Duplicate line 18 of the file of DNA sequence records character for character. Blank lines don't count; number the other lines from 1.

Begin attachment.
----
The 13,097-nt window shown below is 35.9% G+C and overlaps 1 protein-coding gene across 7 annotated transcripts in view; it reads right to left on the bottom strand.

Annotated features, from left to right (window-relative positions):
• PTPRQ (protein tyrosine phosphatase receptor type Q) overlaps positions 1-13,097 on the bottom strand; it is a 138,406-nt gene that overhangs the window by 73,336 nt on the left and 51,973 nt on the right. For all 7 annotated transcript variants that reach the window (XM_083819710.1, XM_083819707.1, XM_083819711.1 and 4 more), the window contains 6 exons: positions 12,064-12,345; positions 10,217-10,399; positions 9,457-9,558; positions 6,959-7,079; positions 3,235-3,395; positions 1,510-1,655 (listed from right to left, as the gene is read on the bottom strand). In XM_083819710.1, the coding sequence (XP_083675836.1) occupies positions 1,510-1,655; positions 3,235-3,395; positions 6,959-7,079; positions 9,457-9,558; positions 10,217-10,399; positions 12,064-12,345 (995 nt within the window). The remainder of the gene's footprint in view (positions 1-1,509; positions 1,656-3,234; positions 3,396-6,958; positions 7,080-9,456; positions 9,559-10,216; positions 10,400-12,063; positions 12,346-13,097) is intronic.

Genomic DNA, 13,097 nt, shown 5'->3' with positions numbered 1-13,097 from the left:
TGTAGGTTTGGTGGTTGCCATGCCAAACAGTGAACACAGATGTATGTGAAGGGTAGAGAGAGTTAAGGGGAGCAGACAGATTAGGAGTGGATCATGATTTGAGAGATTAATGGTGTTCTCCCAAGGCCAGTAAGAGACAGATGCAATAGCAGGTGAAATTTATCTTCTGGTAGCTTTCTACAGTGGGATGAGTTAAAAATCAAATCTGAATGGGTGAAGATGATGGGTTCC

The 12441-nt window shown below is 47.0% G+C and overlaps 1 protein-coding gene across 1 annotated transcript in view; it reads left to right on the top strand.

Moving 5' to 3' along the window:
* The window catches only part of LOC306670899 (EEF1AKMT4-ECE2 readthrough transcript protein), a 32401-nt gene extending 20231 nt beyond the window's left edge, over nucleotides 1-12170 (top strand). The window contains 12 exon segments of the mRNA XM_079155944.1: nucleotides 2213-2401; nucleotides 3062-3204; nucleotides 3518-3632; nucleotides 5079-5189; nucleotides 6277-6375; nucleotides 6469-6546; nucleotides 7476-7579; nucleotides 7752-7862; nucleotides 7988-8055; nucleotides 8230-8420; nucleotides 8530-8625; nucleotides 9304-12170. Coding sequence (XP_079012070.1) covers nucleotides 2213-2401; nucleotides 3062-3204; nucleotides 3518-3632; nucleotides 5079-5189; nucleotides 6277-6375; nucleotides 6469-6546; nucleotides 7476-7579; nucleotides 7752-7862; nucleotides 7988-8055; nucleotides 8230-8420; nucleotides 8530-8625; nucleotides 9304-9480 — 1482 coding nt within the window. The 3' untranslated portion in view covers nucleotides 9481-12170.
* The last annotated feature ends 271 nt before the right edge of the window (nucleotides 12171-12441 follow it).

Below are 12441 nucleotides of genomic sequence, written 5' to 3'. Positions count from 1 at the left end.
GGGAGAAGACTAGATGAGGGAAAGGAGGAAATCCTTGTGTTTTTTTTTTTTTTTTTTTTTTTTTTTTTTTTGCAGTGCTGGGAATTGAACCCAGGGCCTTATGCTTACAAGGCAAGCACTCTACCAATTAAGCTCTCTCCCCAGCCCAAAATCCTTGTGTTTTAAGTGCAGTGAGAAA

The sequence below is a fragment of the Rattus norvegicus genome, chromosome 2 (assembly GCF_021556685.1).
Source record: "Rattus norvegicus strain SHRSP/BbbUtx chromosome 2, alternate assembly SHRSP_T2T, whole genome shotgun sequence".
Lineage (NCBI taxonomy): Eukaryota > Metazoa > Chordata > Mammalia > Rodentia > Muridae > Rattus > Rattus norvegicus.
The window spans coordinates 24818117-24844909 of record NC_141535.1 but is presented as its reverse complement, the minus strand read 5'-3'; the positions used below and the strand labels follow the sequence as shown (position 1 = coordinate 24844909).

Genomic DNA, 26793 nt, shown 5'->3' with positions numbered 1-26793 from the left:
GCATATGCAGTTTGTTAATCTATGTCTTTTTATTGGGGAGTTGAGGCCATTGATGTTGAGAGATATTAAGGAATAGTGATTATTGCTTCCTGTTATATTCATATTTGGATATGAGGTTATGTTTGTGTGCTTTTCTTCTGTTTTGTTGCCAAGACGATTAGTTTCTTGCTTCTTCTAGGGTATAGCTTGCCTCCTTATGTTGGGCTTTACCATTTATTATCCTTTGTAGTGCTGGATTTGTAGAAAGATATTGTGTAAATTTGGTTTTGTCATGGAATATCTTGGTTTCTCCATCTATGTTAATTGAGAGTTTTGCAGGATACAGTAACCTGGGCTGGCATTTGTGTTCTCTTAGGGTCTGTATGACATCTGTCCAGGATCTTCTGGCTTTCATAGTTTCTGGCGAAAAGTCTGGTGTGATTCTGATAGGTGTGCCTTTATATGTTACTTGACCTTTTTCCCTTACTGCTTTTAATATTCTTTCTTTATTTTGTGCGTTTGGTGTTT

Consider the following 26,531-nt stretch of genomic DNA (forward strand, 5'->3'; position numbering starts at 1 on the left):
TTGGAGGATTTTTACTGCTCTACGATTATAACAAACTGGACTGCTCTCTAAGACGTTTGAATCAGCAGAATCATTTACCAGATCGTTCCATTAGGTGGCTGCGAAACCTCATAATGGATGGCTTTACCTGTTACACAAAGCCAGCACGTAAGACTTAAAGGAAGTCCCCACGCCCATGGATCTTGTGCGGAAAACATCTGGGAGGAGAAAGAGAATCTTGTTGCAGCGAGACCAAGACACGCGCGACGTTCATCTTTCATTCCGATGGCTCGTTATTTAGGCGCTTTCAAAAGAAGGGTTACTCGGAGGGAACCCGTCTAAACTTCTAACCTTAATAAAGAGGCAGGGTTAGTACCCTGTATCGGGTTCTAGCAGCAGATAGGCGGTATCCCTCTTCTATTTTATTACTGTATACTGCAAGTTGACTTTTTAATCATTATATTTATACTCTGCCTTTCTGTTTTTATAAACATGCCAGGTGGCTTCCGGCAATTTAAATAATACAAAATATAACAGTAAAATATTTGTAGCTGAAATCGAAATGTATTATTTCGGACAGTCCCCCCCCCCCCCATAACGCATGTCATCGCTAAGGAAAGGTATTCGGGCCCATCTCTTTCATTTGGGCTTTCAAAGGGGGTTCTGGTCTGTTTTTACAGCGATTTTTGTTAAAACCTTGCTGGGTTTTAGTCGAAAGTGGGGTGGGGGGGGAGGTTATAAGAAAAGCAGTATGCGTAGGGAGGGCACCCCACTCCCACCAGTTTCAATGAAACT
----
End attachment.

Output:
Consider the following 26,531-nt stretch of genomic DNA (forward strand, 5'->3'; position numbering starts at 1 on the left):